TY - JOUR

T1 - Synthetic free-oscillation spectra

T2 - An appraisal of various mode-coupling methods

AU - Yang, Hsin Ying

AU - Tromp, Jeroen

N1 - Funding Information:
We welcome the comments and suggestions of the editor Michael Ritzwoller, David Al-Attar and an anonymous reviewer, which helped to improve the manuscript. HY also thanks Shu-Huei Hung and Li Zhao for discussions and Jose E. Roman for inspiring the idea of auxiliary right eigenproblems. Numerical simulations for this article were performed on a Dell cluster built and maintained by the Princeton Institute for Computational Science & Engineering (PICSciE). Figures were produced based on the Generic Mapping Tool (Wessel et al. 2013). The open source seismic measurement software package FLEXWIN used for this research is freely available for download via theComputational Infrastructure for Geodynamics (CIG; geodynamics.org). HY was supported by National Science Council of Taiwan (NSC) grant 102-2917-I-564-063 during her stay at Princeton University. This researchwas further supported byNSF grants 1063057 and 1112906 andNSC grants 102-2116-M-002-025 and 103-2811-M-002-223.
Publisher Copyright:
© 2015 The Authors. Published by Oxford University Press on behalf of The Royal Astronomical Society.

PY - 2015/11/1

Y1 - 2015/11/1

N2 - Normal-mode spectra may be used to investigate large-scale elastic and anelastic heterogeneity throughout the entire Earth. The relevant theory was developed a few decades ago, however - mainly due to computational limitations - several approximations are commonly employed, and thus far the full merits of the complete theory have not been taken advantage of. In this study, we present an exact algebraic form of the theory for an aspherical, anelastic and rotating Earth model in which either complex or real spherical harmonic bases are used. Physical dispersion is incorporated into the quadratic eigenvalue problem by expanding the logarithmic frequency term to second-order. Proper (re)normalization of modes in a 3-D Earth model is fully considered. Using a database of 41 earthquakes and more than 10 000 spectra containing 116 modes with frequencies less than 3 mHz, we carry out numerical experiments to quantitatively evaluate the accuracy of commonly used approximate mode synthetics. We confirm the importance of wideband coupling, that is, fully coupling all modes below a certain frequency. Neither narrowband coupling, in which nearby modes are grouped into isolated clusters, nor self-coupling, that is, incorporating coupling between singlets within the same multiplet, are sufficiently accurate approximations. Furthermore, we find that (1) effects of physical dispersion can be safely approximated based on either a fiducial frequency approximation or a quadratic approximation of the logarithmic dispersion associated with the absorption-band model; (2) neglecting the proper renormalization of the modes of a rotating, anelastic Earth model introduces only minor errors; (3) ignoring the frequency dependence of the Coriolis and kinematic matrices in a wideband coupling scheme can lead to ∼6 per cent errors in mode spectra at the lowest frequencies; notable differences also occur between narrowband coupling and quasi-degenerate perturbation theory, which linearizes the eigenvalue problem as well.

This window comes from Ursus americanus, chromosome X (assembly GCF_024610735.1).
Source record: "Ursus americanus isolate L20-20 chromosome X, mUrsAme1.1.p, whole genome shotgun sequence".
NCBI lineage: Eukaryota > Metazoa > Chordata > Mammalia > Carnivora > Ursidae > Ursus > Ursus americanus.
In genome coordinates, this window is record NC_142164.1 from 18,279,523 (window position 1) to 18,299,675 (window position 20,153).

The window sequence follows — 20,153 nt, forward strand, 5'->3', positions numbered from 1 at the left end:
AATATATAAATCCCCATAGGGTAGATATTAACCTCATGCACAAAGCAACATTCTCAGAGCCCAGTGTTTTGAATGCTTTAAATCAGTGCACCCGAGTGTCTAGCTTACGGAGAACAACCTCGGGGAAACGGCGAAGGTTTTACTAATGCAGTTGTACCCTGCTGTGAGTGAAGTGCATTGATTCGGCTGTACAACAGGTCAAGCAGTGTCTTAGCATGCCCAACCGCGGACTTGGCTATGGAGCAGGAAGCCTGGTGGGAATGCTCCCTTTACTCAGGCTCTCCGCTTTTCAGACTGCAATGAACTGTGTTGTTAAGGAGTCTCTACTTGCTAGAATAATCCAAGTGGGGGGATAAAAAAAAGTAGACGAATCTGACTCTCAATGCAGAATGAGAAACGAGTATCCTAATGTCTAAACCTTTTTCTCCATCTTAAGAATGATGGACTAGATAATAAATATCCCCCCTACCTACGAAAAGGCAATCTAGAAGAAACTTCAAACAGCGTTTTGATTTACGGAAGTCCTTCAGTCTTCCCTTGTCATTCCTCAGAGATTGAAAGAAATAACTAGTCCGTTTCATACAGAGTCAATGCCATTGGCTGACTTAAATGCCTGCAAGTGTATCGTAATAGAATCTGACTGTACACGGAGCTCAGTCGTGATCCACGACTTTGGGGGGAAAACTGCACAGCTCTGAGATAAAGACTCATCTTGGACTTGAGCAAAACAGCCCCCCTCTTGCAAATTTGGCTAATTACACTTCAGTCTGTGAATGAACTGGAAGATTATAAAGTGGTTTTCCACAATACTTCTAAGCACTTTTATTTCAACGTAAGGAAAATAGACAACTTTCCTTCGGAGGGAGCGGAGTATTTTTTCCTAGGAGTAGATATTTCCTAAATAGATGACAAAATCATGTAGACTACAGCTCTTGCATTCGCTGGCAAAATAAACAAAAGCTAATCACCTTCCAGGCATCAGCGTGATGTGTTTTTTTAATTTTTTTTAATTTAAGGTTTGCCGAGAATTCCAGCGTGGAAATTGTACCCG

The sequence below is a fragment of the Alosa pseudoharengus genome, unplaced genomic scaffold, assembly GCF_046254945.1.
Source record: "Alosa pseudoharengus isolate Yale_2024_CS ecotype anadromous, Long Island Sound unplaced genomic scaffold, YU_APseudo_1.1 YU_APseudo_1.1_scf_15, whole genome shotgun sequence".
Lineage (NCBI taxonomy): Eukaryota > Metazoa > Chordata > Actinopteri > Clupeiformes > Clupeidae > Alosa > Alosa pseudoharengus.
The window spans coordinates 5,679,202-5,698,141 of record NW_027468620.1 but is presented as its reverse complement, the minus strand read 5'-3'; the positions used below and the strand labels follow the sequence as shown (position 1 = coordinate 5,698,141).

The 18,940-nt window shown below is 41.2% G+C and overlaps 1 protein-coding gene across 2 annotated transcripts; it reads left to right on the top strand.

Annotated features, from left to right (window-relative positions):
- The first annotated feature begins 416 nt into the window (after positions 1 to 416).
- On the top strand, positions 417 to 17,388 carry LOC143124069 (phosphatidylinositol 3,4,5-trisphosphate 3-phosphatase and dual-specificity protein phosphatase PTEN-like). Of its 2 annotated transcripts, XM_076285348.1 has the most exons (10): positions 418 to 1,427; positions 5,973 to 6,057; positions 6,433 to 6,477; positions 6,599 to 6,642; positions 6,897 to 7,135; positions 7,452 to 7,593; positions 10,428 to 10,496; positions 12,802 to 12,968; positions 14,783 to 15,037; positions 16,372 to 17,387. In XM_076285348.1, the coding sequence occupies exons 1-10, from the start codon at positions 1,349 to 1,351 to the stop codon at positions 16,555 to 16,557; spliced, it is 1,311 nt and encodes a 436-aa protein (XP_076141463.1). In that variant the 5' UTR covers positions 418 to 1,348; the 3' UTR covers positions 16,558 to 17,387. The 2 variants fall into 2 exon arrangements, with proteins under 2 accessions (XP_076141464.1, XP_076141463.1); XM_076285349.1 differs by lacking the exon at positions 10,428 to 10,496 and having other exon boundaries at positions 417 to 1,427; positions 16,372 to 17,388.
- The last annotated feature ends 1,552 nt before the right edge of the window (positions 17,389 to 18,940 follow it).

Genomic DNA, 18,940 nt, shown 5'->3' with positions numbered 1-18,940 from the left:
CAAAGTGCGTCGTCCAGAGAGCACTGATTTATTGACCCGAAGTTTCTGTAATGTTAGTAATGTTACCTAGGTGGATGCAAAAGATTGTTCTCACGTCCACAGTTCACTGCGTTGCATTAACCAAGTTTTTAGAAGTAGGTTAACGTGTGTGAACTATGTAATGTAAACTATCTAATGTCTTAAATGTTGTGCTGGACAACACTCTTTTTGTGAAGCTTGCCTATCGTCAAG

AB - Normal-mode spectra may be used to investigate large-scale elastic and anelastic heterogeneity throughout the entire Earth. The relevant theory was developed a few decades ago, however - mainly due to computational limitations - several approximations are commonly employed, and thus far the full merits of the complete theory have not been taken advantage of. In this study, we present an exact algebraic form of the theory for an aspherical, anelastic and rotating Earth model in which either complex or real spherical harmonic bases are used. Physical dispersion is incorporated into the quadratic eigenvalue problem by expanding the logarithmic frequency term to second-order. Proper (re)normalization of modes in a 3-D Earth model is fully considered. Using a database of 41 earthquakes and more than 10 000 spectra containing 116 modes with frequencies less than 3 mHz, we carry out numerical experiments to quantitatively evaluate the accuracy of commonly used approximate mode synthetics. We confirm the importance of wideband coupling, that is, fully coupling all modes below a certain frequency. Neither narrowband coupling, in which nearby modes are grouped into isolated clusters, nor self-coupling, that is, incorporating coupling between singlets within the same multiplet, are sufficiently accurate approximations. Furthermore, we find that (1) effects of physical dispersion can be safely approximated based on either a fiducial frequency approximation or a quadratic approximation of the logarithmic dispersion associated with the absorption-band model; (2) neglecting the proper renormalization of the modes of a rotating, anelastic Earth model introduces only minor errors; (3) ignoring the frequency dependence of the Coriolis and kinematic matrices in a wideband coupling scheme can lead to ∼6 per cent errors in mode spectra at the lowest frequencies; notable differences also occur between narrowband coupling and quasi-degenerate perturbation theory, which linearizes the eigenvalue problem as well.

KW - Computational seismology

KW - Surface waves and free oscillations

KW - Theoretical seismology

KW - Tomography

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U2 - 10.1093/gji/ggv349

DO - 10.1093/gji/ggv349

M3 - Article

AN - SCOPUS:85024114848

VL - 203

SP - 1179

EP - 1192

JO - Geophysical Journal International

JF - Geophysical Journal International

SN - 0956-540X

IS - 2

ER -